The Threat of Deepfake-Enabled Blackmail

Recently, we’ve seen rapid advancements in deepfake technology. This tech allows people to create very realistic fake videos and images. Sadly, it’s also being misused for harmful activities like sextortion scams. In these scams, criminals use deepfakes to create fake adult content featuring their victims. They then use this material to blackmail victims for money or more explicit content.

What is Deepfake Technology?

Deepfake technology uses artificial intelligence, or AI, to create lifelike fake videos and images. This is done by training an AI tool with lots of real videos or images. The AI then uses this training to make new content that looks and sounds like the real thing. While deepfakes can be used for innocent purposes, like special effects in movies, they can also be misused for harmful purposes, such as creating fake adult content.

Real Cases of Deepfake-Enabled Blackmail

The FBI recently warned that there are increasing reports of deepfakes being used in blackmail scams. In one case, a woman in California was targeted by a criminal who used deepfake tech to make a fake adult video of her. The criminal threatened to release the video unless she paid him $2,000.

Mind Games in Blackmail Scams

Blackmail scams use mind games to frighten and control their victims. Criminals often use fear, shame, and embarrassment to force their victims into giving money or sharing more explicit content. They might also pretend to be a friend or family member to win the trust of their victims.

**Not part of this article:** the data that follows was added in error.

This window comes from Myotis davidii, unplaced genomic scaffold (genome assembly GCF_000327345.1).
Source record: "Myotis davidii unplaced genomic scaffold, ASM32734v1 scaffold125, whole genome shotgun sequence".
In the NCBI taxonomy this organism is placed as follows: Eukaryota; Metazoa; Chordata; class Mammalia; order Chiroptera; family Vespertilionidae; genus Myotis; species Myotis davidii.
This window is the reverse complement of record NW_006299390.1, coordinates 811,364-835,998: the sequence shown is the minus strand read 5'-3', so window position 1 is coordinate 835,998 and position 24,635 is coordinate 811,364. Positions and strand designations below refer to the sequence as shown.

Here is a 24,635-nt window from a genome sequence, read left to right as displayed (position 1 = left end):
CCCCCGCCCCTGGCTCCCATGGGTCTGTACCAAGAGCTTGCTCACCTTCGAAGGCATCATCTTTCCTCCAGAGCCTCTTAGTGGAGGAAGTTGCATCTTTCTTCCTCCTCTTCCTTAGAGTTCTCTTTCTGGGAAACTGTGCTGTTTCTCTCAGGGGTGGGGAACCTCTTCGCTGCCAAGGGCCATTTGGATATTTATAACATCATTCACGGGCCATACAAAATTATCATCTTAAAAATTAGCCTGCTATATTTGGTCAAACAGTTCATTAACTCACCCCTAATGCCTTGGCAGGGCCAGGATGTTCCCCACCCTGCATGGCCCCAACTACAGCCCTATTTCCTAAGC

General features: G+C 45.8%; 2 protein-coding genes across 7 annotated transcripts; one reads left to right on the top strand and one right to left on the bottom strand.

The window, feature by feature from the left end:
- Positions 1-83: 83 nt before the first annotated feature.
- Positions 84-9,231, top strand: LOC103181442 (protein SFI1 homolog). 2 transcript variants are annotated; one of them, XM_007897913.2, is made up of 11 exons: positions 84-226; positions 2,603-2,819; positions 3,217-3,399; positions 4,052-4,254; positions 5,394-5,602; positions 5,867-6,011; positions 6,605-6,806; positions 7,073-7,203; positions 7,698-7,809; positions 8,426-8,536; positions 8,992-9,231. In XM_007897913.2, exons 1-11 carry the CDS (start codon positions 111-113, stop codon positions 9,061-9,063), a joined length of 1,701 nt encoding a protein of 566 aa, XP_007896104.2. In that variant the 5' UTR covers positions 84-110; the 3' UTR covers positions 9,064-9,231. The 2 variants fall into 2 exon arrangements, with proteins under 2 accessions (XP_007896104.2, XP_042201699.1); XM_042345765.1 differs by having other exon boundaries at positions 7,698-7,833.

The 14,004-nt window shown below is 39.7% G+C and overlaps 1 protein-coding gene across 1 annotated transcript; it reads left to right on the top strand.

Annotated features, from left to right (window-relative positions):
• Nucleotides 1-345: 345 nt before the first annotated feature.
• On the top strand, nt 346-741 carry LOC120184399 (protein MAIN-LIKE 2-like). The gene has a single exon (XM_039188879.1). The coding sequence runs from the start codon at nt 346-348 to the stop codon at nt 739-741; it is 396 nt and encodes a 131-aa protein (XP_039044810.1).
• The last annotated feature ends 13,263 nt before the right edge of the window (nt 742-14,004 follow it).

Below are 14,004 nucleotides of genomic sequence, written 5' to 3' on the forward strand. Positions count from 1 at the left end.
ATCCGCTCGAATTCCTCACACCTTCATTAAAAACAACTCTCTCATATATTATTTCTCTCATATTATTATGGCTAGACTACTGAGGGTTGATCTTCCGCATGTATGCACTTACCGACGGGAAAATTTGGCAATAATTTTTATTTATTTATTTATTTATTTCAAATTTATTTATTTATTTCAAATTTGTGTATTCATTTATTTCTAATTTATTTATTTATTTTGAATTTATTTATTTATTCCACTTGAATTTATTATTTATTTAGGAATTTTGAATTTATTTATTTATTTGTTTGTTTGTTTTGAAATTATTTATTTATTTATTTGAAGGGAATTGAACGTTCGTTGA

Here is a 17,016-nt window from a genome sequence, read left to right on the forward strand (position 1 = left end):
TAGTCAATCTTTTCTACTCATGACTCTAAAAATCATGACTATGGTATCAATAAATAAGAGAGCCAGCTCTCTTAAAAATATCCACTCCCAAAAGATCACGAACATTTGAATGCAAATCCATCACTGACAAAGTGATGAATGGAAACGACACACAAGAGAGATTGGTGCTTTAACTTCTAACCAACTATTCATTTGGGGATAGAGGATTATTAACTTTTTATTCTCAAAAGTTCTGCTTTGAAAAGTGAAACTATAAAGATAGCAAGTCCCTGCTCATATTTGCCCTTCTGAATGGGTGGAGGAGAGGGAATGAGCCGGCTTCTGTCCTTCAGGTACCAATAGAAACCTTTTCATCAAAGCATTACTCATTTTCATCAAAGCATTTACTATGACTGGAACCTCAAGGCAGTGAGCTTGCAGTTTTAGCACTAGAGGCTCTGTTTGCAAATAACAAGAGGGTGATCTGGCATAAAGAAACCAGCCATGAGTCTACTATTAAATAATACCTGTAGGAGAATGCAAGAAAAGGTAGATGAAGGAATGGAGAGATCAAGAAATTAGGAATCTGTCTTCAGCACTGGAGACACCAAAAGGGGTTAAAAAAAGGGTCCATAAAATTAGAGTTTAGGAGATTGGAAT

What to Do if You’re a Victim

If you’re a victim of blackmail, it’s crucial to act fast. The FBI advises victims to report the crime to local law enforcement and to the FBI’s Internet Crime Complaint Center (IC3). Victims should also avoid paying any money or sharing any more explicit content with the criminal, as this only encourages them to continue their bad behaviour.

Protecting Yourself from Deepfake-Enabled Blackmail

To keep yourself safe from deepfake-enabled blackmail, be careful about what you share on the internet. Don’t share personal photos or videos with strangers, and think twice before you post on social media. Be suspicious of messages or friend requests from people you don’t know, as these might be from criminals targeting you. Also, consider using a trusted antivirus or anti-malware program to protect your devices from malware and other threats.

Interactive video

Watch the interactive video, try the activities, to strengthen your understanding of deepfake-enabled blackmail.


FBI’s Internet Crime Complaint Center (IC3) Alert on Deepfake-Enabled Blackmail

FBI Warns of Hackers Using AI to Make Fake Nudes from Social Media Photos

What Are Deepfakes? How to Spot and Prevent Fake Videos

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